With more than 52,000 companies spread across the continent, and almost 1.5 million workers, the plastics sector is one of the most important in Europe. However, due to most of plastic is made from fossil fuels, it is one of the main contributors to greenhouse emissions and resource depletion. On a global trend, plastic production from fossil-based resources and plastic waste incineration generates about 400 million tonnes of CO2 every year. Furthermore, a significant part of this plastic ends up in the environment, causing many problems for plants, animals, and humans.
To replace fossil-based plastics with bio-based/biodegradable alternatives can reduce both: their carbon footprint and their environmental impact. For this reason, global bioplastics production capacity is set to increase significantly from around 2.41 million tonnes in 2021 to approximately 7.59 million tonnes in 2026. This growing global demand for bio-based and biodegradable polymers has encouraged investments in the sector. One of the specific objectives of the CBE-JU’s program is to replace at least 30% of fossil-based raw materials with bio-based and biodegradable ones by 2030. This will be achieved by promoting circular and bio-based industries.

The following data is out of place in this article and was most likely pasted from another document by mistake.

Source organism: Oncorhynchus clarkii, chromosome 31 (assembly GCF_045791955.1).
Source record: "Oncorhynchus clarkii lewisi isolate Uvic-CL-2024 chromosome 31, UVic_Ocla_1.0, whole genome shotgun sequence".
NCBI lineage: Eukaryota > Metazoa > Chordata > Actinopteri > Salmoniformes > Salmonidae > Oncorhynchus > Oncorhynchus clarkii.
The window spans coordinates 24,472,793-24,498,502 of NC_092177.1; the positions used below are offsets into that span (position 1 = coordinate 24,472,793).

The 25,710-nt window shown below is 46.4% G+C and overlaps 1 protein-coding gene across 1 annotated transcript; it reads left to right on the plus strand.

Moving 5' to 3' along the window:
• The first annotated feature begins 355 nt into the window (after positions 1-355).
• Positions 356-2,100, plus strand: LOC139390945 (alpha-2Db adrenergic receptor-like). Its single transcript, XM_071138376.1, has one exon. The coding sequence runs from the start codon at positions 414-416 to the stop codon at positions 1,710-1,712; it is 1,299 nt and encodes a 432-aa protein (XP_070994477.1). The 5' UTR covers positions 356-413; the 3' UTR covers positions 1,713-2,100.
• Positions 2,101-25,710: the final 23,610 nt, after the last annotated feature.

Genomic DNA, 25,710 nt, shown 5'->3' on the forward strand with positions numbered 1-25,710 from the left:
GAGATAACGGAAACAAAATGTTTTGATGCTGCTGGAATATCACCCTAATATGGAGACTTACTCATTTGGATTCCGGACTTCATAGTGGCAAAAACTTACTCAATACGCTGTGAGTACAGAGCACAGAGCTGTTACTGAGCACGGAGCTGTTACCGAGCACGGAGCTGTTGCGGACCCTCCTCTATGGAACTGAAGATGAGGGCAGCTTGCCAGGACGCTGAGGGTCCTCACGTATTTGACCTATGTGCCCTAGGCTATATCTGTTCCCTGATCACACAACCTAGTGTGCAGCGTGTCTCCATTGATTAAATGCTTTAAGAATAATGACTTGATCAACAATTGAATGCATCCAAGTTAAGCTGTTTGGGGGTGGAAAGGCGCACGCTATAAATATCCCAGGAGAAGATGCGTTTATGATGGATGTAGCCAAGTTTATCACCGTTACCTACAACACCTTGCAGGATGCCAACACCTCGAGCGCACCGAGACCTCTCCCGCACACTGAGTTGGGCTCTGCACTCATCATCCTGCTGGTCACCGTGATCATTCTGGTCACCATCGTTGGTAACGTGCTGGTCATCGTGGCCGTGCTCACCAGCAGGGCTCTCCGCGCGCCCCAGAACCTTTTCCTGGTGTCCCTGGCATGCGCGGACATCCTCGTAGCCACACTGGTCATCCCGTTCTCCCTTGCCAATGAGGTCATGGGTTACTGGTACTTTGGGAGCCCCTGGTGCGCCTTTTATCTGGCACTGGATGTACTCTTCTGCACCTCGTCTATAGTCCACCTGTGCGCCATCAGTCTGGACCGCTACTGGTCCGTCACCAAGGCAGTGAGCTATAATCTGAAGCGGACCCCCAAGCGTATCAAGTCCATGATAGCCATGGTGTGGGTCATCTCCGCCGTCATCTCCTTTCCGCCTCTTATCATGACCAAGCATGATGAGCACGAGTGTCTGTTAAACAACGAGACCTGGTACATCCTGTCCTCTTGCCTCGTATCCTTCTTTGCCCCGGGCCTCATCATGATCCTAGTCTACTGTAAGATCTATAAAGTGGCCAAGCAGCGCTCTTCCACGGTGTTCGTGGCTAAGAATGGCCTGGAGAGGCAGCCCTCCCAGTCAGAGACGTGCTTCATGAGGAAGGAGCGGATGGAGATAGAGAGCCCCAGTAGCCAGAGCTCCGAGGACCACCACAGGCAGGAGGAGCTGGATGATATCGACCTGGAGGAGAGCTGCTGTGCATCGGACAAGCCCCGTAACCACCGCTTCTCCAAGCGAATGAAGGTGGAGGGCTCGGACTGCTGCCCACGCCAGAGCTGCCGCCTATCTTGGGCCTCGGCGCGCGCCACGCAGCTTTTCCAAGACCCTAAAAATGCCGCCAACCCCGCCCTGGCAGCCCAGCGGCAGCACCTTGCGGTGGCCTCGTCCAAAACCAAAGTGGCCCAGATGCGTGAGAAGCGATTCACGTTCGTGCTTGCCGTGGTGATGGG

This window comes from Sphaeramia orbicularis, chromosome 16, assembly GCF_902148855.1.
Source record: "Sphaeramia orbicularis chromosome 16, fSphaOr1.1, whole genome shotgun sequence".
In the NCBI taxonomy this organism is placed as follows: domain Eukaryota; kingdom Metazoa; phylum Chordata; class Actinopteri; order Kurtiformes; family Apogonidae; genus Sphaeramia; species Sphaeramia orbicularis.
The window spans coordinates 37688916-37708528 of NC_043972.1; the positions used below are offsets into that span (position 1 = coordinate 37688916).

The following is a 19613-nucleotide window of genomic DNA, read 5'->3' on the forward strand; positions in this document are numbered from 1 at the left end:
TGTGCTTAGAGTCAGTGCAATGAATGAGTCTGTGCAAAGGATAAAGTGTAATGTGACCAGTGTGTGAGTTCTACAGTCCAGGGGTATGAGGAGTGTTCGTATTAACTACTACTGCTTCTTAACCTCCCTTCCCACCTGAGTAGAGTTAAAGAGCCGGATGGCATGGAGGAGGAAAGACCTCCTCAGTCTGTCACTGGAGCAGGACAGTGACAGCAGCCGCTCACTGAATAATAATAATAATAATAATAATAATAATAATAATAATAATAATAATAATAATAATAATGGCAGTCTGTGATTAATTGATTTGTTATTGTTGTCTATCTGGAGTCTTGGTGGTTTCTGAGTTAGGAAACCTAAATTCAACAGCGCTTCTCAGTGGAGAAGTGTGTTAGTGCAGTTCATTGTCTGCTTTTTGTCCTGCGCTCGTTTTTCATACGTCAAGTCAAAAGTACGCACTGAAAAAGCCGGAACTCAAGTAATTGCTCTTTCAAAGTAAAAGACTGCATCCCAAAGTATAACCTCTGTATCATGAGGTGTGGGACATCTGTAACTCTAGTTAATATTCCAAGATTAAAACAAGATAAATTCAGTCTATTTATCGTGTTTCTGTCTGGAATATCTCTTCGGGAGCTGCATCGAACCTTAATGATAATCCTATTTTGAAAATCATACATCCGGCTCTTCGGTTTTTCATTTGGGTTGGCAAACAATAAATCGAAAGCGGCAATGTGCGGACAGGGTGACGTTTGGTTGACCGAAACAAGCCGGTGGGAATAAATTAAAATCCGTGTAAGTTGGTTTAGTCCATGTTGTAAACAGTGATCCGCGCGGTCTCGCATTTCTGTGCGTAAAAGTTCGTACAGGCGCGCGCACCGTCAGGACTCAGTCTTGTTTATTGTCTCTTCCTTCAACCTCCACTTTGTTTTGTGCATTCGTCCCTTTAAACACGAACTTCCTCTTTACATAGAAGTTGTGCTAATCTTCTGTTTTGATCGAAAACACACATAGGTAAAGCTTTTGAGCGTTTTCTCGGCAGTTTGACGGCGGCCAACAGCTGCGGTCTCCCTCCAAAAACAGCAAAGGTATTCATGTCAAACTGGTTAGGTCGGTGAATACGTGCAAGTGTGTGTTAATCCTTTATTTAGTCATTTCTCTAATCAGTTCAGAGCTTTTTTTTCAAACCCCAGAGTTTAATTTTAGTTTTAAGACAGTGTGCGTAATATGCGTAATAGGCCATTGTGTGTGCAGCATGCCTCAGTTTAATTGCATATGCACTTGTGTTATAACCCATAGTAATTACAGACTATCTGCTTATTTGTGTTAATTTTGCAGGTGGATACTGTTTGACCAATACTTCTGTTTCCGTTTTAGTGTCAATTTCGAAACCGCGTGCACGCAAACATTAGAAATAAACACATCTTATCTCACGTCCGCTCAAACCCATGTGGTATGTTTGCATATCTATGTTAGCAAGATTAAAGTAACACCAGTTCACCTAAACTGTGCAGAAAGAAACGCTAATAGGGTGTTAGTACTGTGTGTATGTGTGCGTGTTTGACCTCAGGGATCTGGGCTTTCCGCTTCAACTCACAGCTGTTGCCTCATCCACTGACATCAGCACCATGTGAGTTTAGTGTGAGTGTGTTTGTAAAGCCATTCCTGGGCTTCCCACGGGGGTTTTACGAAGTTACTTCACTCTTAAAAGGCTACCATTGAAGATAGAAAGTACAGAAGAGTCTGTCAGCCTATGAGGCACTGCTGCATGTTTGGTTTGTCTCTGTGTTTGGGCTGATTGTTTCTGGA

In this context, the “Circular Bio-based Europe Joint Undertaking” (CBE JU) has granted innovative projects to unleash the potential of the circular bioeconomy in Europe. Among them, MANDALA project presents a sustainable solution for multilayer packaging and INGREEN project promotes bio-based products by developing new materials from by-products.